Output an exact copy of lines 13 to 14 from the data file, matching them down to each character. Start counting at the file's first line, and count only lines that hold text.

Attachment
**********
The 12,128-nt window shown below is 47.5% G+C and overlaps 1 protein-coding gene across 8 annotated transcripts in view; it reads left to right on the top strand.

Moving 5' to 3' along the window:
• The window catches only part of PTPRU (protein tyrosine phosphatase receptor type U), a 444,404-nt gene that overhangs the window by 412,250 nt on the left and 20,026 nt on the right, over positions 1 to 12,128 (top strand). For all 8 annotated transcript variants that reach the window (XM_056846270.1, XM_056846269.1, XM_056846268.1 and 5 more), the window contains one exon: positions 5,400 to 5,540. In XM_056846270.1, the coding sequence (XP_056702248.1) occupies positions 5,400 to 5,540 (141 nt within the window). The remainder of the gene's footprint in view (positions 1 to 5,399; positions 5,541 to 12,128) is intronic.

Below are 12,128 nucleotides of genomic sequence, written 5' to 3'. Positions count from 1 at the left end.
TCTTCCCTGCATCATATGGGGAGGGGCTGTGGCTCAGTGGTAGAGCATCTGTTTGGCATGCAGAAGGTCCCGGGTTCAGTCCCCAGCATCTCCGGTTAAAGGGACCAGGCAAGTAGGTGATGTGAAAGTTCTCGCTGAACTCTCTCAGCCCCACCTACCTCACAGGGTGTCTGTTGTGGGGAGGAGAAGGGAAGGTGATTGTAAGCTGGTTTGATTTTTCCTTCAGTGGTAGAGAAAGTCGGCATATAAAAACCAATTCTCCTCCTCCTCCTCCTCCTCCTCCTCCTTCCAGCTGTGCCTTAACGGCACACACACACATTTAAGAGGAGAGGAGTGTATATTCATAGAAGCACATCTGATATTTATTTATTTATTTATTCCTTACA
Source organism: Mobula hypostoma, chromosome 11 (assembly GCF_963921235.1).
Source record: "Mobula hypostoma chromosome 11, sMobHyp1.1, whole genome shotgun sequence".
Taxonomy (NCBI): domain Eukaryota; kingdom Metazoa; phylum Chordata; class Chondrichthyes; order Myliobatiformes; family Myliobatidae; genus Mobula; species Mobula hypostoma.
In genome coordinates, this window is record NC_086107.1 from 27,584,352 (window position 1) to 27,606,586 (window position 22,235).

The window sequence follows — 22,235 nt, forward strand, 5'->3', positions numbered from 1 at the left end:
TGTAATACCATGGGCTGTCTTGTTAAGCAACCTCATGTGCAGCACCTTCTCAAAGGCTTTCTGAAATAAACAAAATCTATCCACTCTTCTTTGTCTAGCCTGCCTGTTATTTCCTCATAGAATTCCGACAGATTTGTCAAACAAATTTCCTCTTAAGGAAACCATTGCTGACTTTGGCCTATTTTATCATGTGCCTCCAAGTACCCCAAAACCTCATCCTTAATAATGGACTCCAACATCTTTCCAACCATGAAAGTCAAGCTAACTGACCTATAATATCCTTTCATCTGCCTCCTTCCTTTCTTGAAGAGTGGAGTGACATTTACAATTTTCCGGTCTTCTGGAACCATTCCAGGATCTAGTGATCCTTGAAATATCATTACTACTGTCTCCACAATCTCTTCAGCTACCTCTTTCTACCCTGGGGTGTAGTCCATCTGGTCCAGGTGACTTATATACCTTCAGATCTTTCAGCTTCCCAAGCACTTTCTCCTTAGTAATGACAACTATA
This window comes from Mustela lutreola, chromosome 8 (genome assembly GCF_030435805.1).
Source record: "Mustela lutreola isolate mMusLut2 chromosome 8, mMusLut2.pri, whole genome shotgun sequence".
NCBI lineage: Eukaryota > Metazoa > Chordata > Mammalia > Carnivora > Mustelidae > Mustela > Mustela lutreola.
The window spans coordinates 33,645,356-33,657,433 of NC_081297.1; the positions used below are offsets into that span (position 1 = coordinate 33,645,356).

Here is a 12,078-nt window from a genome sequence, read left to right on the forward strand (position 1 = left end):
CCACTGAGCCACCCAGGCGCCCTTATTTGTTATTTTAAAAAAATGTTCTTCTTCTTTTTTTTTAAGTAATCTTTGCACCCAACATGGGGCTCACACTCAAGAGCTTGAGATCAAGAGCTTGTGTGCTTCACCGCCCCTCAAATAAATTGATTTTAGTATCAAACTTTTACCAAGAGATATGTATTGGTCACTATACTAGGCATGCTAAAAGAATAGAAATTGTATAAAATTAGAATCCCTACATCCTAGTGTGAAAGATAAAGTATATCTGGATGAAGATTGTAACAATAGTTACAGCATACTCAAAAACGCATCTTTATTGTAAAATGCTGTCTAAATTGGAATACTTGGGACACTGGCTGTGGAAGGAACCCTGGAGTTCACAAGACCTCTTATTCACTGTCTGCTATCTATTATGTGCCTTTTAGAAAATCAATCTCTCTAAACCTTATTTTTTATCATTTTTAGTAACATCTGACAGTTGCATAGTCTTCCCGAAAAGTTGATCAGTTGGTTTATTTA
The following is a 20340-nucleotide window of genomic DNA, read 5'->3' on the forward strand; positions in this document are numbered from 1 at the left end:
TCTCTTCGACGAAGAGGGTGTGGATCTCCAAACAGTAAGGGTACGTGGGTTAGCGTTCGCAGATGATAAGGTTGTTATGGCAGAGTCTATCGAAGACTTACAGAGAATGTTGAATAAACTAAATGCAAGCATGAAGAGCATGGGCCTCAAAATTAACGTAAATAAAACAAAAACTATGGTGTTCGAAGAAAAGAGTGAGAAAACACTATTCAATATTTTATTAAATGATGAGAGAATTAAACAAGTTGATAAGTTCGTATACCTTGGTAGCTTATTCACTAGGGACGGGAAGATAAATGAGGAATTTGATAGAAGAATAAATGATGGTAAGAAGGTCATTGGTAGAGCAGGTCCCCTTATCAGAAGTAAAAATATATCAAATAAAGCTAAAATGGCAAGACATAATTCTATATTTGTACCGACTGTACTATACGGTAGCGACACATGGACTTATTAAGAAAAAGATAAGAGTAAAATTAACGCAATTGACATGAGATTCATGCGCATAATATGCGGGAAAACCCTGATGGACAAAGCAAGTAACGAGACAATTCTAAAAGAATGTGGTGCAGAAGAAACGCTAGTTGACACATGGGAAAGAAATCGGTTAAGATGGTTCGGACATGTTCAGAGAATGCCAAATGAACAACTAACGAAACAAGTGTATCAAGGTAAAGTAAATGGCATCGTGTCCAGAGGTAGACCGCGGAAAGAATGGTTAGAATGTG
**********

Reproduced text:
Source record: "Mustela lutreola isolate mMusLut2 chromosome 8, mMusLut2.pri, whole genome shotgun sequence".
NCBI lineage: Eukaryota > Metazoa > Chordata > Mammalia > Carnivora > Mustelidae > Mustela > Mustela lutreola.